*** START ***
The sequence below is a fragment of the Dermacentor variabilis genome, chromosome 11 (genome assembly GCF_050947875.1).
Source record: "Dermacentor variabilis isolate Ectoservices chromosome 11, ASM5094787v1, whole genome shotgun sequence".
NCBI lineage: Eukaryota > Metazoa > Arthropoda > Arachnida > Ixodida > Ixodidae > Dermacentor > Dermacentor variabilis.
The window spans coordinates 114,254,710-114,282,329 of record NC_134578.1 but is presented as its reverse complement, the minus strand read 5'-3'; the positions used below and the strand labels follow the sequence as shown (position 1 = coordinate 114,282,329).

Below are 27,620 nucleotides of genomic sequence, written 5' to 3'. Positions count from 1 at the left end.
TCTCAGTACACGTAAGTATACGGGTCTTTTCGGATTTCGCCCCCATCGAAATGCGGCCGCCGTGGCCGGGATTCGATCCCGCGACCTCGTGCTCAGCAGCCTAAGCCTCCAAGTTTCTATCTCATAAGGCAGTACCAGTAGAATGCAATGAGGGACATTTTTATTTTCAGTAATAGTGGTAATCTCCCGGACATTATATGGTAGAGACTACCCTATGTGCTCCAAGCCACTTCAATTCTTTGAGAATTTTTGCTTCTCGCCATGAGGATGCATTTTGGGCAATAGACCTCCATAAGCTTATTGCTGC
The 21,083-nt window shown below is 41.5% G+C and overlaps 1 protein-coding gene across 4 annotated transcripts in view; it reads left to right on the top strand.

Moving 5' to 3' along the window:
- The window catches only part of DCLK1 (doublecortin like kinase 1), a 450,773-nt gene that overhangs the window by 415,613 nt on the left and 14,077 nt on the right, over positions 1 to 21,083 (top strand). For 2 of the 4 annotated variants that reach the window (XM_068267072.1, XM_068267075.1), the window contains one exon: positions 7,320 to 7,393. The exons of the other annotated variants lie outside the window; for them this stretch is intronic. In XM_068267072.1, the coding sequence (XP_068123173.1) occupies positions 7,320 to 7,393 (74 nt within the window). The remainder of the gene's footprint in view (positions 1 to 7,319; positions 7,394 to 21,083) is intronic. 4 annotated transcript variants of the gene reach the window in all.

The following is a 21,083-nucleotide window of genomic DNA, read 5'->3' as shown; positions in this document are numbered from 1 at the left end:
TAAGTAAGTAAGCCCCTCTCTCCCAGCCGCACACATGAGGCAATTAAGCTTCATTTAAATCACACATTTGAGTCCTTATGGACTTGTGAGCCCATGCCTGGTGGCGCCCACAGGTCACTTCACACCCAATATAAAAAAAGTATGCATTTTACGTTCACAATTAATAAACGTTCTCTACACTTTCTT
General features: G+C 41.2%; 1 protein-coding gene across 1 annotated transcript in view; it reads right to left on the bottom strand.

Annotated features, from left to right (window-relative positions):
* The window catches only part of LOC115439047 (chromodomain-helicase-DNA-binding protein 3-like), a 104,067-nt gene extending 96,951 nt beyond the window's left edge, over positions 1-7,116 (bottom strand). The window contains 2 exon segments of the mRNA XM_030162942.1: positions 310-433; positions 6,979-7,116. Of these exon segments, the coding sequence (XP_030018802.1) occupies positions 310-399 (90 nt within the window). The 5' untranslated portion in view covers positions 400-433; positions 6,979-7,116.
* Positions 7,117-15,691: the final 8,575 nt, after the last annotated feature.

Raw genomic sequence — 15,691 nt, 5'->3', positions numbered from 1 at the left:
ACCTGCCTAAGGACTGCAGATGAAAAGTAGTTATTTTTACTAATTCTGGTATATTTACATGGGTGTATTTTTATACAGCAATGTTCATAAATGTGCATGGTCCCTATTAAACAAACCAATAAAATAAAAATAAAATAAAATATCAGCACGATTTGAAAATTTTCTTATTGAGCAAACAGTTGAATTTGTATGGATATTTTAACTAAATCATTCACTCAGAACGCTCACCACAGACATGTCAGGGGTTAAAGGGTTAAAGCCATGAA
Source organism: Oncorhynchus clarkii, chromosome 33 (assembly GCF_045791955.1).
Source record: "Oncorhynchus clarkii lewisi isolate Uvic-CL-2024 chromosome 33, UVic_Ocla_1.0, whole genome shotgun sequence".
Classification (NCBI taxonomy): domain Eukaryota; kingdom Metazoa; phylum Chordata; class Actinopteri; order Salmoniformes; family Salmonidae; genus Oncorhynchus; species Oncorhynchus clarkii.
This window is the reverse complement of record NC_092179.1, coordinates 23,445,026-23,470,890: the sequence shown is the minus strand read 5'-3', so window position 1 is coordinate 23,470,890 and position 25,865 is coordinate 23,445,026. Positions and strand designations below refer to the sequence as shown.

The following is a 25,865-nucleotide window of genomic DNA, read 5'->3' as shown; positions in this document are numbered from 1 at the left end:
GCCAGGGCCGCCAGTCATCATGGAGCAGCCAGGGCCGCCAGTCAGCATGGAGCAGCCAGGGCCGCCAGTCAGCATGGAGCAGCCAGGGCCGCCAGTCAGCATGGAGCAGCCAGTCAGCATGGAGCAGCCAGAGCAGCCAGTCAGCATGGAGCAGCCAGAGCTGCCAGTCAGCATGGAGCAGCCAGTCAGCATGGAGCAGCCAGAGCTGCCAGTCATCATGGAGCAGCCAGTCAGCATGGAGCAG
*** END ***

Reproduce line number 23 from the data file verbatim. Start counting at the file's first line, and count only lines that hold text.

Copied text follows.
GCCAGGGCCGCCAGTCATCATGGAGCAGCCAGGGCCGCCAGTCAGCATGGAGCAGCCAGGGCCGCCAGTCAGCATGGAGCAGCCAGGGCCGCCAGTCAGCATGGAGCAGCCAGTCAGCATGGAGCAGCCAGAGCAGCCAGTCAGCATGGAGCAGCCAGAGCTGCCAGTCAGCATGGAGCAGCCAGTCAGCATGGAGCAGCCAGAGCTGCCAGTCATCATGGAGCAGCCAGTCAGCATGGAGCAG